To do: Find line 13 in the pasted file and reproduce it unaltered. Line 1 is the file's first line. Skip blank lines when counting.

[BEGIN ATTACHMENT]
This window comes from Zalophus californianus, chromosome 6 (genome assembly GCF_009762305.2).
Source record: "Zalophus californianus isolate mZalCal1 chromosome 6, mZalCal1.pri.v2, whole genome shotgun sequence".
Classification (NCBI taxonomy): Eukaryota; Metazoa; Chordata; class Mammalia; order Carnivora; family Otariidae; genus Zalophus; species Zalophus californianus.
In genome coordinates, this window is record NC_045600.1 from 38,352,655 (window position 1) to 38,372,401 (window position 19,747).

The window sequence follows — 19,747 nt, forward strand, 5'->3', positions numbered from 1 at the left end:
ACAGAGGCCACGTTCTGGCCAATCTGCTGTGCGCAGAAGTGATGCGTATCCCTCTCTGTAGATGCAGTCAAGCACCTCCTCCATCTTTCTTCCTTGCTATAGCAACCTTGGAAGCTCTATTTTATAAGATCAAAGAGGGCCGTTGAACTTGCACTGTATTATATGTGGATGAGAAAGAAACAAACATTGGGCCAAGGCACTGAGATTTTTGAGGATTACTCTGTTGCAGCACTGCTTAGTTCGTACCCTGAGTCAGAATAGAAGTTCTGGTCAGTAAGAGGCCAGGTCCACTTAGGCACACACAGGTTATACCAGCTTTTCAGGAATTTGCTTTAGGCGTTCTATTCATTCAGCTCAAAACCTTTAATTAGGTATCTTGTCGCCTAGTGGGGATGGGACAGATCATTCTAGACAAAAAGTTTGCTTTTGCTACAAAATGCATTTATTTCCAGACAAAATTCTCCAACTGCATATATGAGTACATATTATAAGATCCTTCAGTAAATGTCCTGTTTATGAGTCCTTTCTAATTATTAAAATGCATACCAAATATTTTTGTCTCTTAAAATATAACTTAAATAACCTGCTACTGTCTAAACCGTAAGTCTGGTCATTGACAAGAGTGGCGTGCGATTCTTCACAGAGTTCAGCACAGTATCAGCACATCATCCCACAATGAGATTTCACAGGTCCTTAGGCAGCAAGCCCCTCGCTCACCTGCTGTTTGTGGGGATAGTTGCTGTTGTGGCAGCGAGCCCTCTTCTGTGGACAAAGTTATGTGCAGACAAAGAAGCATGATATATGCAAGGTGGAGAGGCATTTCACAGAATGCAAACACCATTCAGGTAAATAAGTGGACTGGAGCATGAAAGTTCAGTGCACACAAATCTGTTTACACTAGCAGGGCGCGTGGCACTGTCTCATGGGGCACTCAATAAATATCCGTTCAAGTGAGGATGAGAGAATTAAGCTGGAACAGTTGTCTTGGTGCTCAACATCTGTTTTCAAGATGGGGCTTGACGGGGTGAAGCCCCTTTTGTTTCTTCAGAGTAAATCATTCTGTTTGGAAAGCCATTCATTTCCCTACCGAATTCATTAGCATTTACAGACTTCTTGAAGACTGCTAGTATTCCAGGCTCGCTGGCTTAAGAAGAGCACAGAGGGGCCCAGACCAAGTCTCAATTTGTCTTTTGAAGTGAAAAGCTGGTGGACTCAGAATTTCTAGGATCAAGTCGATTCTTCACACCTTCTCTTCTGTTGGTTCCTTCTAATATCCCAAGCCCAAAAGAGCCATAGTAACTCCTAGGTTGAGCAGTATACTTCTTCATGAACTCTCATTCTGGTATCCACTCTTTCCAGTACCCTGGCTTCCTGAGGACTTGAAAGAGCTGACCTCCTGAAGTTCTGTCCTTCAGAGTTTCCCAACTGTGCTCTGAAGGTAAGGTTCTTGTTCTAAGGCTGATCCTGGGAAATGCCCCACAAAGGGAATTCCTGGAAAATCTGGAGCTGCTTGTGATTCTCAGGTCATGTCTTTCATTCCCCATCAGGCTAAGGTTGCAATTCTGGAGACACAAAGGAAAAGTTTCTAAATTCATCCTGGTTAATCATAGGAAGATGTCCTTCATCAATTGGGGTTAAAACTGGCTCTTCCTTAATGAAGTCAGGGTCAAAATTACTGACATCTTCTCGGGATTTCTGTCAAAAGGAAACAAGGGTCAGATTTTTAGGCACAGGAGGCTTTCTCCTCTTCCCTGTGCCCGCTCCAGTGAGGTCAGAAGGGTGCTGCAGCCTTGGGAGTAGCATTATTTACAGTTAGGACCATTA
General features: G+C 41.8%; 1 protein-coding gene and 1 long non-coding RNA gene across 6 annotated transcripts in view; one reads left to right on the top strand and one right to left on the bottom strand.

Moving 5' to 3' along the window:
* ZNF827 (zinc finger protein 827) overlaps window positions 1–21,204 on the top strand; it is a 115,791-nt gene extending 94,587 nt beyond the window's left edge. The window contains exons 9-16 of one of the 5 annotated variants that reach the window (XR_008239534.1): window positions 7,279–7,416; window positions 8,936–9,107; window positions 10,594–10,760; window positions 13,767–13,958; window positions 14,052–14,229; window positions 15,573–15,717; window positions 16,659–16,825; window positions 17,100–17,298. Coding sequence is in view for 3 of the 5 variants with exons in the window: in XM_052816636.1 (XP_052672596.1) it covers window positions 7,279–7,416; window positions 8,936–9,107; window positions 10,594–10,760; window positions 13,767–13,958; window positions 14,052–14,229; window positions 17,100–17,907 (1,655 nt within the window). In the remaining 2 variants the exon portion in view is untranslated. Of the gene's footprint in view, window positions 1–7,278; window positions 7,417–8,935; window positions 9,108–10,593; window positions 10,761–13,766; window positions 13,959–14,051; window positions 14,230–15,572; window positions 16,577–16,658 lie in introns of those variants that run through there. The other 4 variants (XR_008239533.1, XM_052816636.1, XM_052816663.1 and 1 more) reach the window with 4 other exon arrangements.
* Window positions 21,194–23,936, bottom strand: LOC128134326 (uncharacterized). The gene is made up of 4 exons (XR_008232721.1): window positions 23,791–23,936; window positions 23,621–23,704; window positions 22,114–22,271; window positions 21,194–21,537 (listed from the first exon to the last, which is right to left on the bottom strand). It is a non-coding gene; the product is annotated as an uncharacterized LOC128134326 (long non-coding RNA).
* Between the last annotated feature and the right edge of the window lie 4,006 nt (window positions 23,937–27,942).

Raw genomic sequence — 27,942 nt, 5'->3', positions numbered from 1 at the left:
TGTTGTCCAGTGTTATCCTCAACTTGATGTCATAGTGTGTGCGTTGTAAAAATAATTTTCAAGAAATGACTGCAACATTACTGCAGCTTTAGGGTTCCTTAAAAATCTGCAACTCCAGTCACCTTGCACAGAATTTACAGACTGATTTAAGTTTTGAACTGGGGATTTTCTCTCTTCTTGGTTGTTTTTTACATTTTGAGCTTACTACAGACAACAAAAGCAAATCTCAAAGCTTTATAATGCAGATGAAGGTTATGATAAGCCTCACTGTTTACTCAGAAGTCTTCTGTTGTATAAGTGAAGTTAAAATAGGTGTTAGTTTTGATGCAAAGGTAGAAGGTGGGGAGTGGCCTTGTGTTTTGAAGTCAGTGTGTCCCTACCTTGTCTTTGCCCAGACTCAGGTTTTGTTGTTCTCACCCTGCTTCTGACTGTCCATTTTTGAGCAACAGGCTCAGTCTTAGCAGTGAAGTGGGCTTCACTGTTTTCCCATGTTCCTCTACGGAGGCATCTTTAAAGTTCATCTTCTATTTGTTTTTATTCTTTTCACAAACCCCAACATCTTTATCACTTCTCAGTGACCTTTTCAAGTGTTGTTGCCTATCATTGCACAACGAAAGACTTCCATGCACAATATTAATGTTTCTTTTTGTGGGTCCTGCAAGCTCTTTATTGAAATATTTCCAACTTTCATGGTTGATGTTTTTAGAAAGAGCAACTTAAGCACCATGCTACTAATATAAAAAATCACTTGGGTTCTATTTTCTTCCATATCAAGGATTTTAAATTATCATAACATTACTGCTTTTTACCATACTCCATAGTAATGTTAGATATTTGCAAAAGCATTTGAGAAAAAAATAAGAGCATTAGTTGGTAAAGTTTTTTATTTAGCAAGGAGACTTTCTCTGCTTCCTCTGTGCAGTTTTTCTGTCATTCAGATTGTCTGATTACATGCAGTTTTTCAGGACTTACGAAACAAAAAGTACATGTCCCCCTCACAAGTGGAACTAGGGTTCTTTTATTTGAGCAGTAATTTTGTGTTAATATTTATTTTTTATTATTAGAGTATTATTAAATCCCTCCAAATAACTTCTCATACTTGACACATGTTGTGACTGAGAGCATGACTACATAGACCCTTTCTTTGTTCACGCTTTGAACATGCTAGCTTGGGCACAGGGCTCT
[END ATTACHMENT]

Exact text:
TGTTGTCCAGTGTTATCCTCAACTTGATGTCATAGTGTGTGCGTTGTAAAAATAATTTTCAAGAAATGACTGCAACATTACTGCAGCTTTAGGGTTCCTTAAAAATCTGCAACTCCAGTCACCTTGCACAGAATTTACAGACTGATTTAAGTTTTGAACTGGGGATTTTCTCTCTTCTTGGTTGTTTTTTACATTTTGAGCTTACTACAGACAACAAAAGCAAATCTCAAAGCTTTATAATGCAGATGAAGGTTATGATAAGCCTCACTGTTTACTCAGAAGTCTTCTGTTGTATAAGTGAAGTTAAAATAGGTGTTAGTTTTGATGCAAAGGTAGAAGGTGGGGAGTGGCCTTGTGTTTTGAAGTCAGTGTGTCCCTACCTTGTCTTTGCCCAGACTCAGGTTTTGTTGTTCTCACCCTGCTTCTGACTGTCCATTTTTGAGCAACAGGCTCAGTCTTAGCAGTGAAGTGGGCTTCACTGTTTTCCCATGTTCCTCTACGGAGGCATCTTTAAAGTTCATCTTCTATTTGTTTTTATTCTTTTCACAAACCCCAACATCTTTATCACTTCTCAGTGACCTTTTCAAGTGTTGTTGCCTATCATTGCACAACGAAAGACTTCCATGCACAATATTAATGTTTCTTTTTGTGGGTCCTGCAAGCTCTTTATTGAAATATTTCCAACTTTCATGGTTGATGTTTTTAGAAAGAGCAACTTAAGCACCATGCTACTAATATAAAAAATCACTTGGGTTCTATTTTCTTCCATATCAAGGATTTTAAATTATCATAACATTACTGCTTTTTACCATACTCCATAGTAATGTTAGATATTTGCAAAAGCATTTGAGAAAAAAATAAGAGCATTAGTTGGTAAAGTTTTTTATTTAGCAAGGAGACTTTCTCTGCTTCCTCTGTGCAGTTTTTCTGTCATTCAGATTGTCTGATTACATGCAGTTTTTCAGGACTTACGAAACAAAAAGTACATGTCCCCCTCACAAGTGGAACTAGGGTTCTTTTATTTGAGCAGTAATTTTGTGTTAATATTTATTTTTTATTATTAGAGTATTATTAAATCCCTCCAAATAACTTCTCATACTTGACACATGTTGTGACTGAGAGCATGACTACATAGACCCTTTCTTTGTTCACGCTTTGAACATGCTAGCTTGGGCACAGGGCTCT